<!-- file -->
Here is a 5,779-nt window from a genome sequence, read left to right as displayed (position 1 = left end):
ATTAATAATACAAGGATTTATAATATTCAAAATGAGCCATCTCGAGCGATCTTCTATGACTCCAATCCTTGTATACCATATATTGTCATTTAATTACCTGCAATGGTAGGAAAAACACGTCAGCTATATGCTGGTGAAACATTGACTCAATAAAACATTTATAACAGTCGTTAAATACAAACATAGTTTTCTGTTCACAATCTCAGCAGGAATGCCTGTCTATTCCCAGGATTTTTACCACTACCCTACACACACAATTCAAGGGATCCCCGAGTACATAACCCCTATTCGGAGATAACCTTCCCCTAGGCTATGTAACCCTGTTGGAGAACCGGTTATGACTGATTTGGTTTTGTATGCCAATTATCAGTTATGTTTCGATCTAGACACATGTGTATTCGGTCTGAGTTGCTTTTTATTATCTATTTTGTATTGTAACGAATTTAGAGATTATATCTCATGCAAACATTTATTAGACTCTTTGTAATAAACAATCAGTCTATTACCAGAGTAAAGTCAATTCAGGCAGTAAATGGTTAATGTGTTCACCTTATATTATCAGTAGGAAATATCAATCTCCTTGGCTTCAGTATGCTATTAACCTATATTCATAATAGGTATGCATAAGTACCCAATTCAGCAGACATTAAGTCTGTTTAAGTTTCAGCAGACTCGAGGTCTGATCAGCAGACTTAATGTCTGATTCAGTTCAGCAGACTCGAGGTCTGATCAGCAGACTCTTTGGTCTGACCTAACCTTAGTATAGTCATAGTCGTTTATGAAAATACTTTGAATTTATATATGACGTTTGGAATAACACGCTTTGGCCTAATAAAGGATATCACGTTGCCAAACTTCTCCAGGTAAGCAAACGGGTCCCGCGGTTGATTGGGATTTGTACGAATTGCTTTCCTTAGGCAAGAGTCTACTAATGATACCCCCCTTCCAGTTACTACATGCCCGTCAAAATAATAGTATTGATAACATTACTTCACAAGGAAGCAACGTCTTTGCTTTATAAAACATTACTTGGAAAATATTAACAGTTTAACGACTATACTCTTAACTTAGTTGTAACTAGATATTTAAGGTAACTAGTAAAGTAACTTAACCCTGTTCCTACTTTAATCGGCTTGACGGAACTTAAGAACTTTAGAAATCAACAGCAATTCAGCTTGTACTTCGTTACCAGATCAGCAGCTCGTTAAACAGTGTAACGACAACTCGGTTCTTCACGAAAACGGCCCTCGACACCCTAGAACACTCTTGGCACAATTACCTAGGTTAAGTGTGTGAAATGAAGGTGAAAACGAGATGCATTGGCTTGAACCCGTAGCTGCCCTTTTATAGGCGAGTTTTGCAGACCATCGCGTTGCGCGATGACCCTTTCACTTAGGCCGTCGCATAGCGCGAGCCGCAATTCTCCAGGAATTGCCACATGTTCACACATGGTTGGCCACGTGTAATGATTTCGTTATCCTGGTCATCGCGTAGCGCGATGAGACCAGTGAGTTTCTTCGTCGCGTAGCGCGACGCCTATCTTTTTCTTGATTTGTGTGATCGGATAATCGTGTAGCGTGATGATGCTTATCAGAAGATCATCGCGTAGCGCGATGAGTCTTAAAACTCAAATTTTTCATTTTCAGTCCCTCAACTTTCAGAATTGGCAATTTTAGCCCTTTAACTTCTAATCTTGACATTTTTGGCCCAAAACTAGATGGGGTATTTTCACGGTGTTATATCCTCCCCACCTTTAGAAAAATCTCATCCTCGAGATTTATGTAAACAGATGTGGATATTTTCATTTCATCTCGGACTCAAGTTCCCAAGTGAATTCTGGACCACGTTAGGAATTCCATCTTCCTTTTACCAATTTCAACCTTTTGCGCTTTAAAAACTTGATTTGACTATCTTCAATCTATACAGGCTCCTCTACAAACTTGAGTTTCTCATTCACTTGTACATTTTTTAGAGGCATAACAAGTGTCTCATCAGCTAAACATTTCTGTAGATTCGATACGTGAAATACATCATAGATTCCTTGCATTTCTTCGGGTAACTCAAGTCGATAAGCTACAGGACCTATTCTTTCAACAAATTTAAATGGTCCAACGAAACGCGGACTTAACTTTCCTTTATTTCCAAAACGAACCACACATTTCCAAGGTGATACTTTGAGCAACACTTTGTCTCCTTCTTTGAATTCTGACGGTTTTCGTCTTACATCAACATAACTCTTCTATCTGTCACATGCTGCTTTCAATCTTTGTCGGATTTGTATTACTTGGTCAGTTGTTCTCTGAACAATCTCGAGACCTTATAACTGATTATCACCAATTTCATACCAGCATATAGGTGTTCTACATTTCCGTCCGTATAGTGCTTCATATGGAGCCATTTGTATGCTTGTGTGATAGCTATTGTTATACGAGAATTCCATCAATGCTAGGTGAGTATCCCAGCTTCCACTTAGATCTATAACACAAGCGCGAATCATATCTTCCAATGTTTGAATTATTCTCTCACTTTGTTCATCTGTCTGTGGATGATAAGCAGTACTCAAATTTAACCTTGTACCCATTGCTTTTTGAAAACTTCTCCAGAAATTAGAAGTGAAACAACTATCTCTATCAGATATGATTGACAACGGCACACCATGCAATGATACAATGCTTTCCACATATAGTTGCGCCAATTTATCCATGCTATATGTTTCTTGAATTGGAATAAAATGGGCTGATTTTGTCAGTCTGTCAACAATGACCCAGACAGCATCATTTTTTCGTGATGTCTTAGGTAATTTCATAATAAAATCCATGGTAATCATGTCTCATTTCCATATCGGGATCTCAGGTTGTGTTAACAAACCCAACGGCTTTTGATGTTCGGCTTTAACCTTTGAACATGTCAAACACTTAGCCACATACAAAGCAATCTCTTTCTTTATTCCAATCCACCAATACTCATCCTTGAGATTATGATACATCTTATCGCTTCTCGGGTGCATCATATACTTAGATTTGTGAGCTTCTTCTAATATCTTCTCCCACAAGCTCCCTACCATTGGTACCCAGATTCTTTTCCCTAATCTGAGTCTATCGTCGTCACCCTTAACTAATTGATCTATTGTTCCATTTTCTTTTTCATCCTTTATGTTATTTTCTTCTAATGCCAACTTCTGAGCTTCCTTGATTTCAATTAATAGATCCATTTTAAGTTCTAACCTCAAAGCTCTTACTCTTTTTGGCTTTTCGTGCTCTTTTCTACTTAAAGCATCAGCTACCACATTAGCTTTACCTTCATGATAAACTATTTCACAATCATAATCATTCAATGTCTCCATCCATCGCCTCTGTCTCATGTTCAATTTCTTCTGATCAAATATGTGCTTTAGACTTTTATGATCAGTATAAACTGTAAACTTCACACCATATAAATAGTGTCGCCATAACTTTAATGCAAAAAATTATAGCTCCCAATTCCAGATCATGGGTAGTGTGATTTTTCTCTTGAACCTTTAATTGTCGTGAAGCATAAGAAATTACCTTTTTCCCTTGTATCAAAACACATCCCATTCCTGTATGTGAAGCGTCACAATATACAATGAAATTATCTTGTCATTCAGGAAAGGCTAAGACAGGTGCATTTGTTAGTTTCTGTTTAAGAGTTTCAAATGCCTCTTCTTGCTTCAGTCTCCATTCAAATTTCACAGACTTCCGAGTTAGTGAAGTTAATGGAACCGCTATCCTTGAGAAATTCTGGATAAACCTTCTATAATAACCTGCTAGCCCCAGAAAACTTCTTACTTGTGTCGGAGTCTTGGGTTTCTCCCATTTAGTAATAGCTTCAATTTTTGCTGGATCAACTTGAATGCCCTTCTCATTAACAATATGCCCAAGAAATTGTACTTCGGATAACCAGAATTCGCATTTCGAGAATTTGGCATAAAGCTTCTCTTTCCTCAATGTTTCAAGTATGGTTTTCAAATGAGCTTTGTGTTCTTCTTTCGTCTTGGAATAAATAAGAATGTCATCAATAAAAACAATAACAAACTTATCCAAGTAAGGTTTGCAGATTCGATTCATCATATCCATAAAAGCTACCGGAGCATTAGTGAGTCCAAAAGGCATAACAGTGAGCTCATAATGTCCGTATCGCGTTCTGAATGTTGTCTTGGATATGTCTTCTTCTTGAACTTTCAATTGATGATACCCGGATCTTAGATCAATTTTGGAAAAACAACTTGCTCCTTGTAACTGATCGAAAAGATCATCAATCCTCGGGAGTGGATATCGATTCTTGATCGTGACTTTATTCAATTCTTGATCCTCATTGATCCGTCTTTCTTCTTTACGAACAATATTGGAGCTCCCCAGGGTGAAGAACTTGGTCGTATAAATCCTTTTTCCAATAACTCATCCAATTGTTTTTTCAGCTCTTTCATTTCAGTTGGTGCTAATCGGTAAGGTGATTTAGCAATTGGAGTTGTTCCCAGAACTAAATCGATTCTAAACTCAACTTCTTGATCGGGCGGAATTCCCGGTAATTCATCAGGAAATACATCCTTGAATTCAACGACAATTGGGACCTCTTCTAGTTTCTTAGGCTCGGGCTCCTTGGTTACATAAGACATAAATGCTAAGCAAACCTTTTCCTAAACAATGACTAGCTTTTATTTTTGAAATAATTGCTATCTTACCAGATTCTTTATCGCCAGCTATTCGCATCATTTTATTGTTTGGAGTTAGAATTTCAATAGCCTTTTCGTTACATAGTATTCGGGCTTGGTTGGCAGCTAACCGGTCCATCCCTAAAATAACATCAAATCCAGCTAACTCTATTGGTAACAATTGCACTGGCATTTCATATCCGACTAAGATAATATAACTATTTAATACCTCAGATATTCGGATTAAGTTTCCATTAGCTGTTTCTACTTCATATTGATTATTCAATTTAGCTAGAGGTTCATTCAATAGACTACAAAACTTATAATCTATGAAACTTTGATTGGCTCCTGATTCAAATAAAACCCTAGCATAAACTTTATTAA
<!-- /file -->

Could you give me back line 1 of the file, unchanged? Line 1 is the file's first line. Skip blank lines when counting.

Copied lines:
Here is a 5,779-nt window from a genome sequence, read left to right as displayed (position 1 = left end):